Our founder, friend, boss and number one Beau Ties Guy, Bill Kenerson, died peacefully
at his home on November 16th. He was born in New Haven, Connecticut in 1931,
graduated from Yale University and served proudly in the United States Marine Corps.
He loved his wife and Beau Ties co-founder Deb Venman. He loved his family. He
loved his country.
For the past twenty years, Beau Ties Ltd. of Vermont was Bill’s passion, and his
goal was to convince every guy who wore a bow tie to wear a BEAU tie. His career
didn’t start in the tie business, however. It came after he had been a Human Relations
professional with several large firms, including General Electric, Bausch and Lomb and
Simmonds Precision. And it was after he was tapped by Vermont’s governor to serve as
the Commissioner of Economic Development.
For many of you, the story of the birth of Beau Ties Ltd. Of Vermont is a familiar one.
Bill, always a fan of bow ties, had become quite discouraged with the availability of
a good selection of bow ties in men’s stores. Assuming that he was not the only man
facing this challenge, he, with enthusiastic help from Deb, decided to do something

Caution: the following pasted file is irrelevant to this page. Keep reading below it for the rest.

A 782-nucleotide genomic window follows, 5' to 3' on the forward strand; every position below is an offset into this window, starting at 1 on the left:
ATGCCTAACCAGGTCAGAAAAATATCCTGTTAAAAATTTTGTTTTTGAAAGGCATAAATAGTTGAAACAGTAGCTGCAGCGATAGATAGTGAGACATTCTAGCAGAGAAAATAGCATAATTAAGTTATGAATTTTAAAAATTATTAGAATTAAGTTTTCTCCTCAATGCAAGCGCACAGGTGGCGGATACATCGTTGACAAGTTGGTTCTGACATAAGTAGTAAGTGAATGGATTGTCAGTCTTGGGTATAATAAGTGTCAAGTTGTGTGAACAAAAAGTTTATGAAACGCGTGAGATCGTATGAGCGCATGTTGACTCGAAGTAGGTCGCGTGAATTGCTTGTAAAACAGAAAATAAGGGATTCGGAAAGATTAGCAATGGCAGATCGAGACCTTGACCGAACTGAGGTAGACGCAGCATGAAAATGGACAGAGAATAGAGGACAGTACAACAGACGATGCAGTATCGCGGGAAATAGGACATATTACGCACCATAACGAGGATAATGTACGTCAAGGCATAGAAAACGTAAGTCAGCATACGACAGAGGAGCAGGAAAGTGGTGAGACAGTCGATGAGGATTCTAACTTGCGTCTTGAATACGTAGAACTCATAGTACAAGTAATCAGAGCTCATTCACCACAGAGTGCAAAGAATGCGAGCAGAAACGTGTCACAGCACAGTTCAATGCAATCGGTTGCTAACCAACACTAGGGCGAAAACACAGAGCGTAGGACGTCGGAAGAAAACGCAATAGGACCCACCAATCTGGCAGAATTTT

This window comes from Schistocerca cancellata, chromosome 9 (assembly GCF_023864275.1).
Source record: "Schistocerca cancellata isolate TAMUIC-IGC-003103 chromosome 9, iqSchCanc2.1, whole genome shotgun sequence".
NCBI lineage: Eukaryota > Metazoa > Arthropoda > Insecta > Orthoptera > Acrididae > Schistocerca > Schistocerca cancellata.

about it. Thus, in 1992, was Beau Ties Ltd. of Vermont born in the spare bedroom of
their house. In 1999, having outgrown all available space in the family home, Beau Ties
moved into a new facility just a few minutes away. The business continued to grow,
eventually employing 25 people, mailing nearly half a million catalogues each year,
creating a vital presence on the web and taking a lead in the niche bow tie market.
Along the way Bill became a friend and thoughtful mentor to other entrepreneurs. He
was always generous with his time, knowledge and opinions; he never ran out of ideas
When he wasn’t choosing fabrics, talking with customers, reviewing sales or rambling
around the building to chat with employees, Bill enjoyed golfing and had a great love for
dogs. (The same cannot be said for cats.) He was an avid fan of baseball. And here at
Beau Ties, where a corporate love of celebratory group lunches is the norm (any occasion
is worthy of a good lunch), Bill was never known to pass up pepperoni, deviled eggs or
lemon squares – particularly when someone else was doing the cooking.
We at Beau Ties will miss our best tie tester, our most consistent critic and our always-
enthusiastic cheerleader. We know that many of you will, too. You met him. You
passed along your opinions. Some of you even designed fabrics. He knew you, as well;
he respected you immensely. And that will never change. Bill will see to it.
—All of us in the Beau Ties Ltd. family